If you’re visiting Cannon Beach but need something quieter, Indian Beach may have the answer. Although you must pay a $5 entry fee, you get the chance for more secluded surfing in this beautiful state park. The wide, sandy beach entices surfers looking for rideable groundswells without fighting the crowds. And with rocky cliffs and sea stacks on the beach’s far end, the views here are spectacular. Worth the price of admission, in my opinion!
Despite the lack of crowds, there are still some potential hazards to keep in mind. Indian Beach has fierce rip currents, sharp rocks, and sometimes sharks near its shores. While summer has the best conditions for average surfers, veterans are better off waiting until winter.
8. Agate Beach
If you wander into Newport, Agate Beach has a worthy beach break around 3 miles north of town. The coastal community’s star attraction is the Yaquina Head Lighthouse that offers sweeping views of the Pacific coast. But another interesting sight awaits you at Agate Beach whenever you dig around the coastline. The beach gets its name for the sparkling agates (colorful rock formations) strewn across the wide shores. And the exposed beach break has rideable waves bouncing off Yaquina Head suitable for beginners.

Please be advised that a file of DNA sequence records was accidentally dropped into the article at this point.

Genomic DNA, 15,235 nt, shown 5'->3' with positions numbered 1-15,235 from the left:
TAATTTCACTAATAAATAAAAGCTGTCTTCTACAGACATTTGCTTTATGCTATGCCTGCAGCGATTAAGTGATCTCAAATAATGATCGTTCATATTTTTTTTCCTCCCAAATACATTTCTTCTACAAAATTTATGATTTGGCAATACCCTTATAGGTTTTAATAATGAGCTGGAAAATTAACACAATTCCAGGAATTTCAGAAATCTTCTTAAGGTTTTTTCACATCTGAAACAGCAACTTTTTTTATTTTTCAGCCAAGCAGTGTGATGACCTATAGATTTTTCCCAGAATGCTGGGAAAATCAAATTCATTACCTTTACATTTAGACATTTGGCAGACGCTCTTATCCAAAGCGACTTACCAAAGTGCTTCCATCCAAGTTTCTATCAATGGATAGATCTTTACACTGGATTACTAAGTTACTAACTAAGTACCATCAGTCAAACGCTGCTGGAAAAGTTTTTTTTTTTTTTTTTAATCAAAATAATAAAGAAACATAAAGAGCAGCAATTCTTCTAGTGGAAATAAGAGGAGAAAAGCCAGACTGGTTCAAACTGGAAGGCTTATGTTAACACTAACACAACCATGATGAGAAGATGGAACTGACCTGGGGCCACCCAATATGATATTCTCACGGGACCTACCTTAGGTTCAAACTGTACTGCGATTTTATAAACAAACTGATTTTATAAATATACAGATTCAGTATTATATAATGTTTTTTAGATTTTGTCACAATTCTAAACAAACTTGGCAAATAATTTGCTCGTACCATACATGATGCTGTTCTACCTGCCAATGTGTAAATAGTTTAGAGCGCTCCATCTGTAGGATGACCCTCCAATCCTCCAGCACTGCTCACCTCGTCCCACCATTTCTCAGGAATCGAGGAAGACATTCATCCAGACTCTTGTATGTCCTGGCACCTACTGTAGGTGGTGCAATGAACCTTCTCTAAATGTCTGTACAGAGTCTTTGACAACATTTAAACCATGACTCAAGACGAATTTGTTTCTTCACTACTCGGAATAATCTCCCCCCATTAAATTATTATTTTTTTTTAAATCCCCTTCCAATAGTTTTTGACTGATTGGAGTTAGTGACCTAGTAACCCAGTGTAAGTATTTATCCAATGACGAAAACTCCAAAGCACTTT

There’s consistent surf throughout the year, but winter brings out more seasoned surfers. Sea cliffs provide shelter from northerly winds and some pretty sweet views of the lighthouse. Agate’s best groundswells approach from the west but use caution against nasty rip currents. For beginners searching for a laid-back spot, check out Ossies Surf Shop for local tips. The shop has quality rental gear, will help you find the best beginner spots, or offer lessons if you need extra help.
9. Coos Bay
If you travel from Northern California towards the Oregon coast, Coos Bay should be among your first stops. Rocky headlands and jagged sea stacks engulf the beaches that resemble the wild coast beachgoers rave about. Yoakam Head shelters the beach from southerly winds and provides rideable waves for every type of surfer.
Waxer’s Surf Shop has all the gear and info to help you get started when you first arrive. For newbies, Bastendorff Beach has surf suitable for your first time riding the waves of the Oregon coast. Mid-tide produces the best waves, and groundswells are better from the west. Advanced surfers may want to bypass Coos Bay during summer since the surf can be rather tame.
Feeling stoked about surfing Oregon? Let us know which one is your favorite spot in the comments below.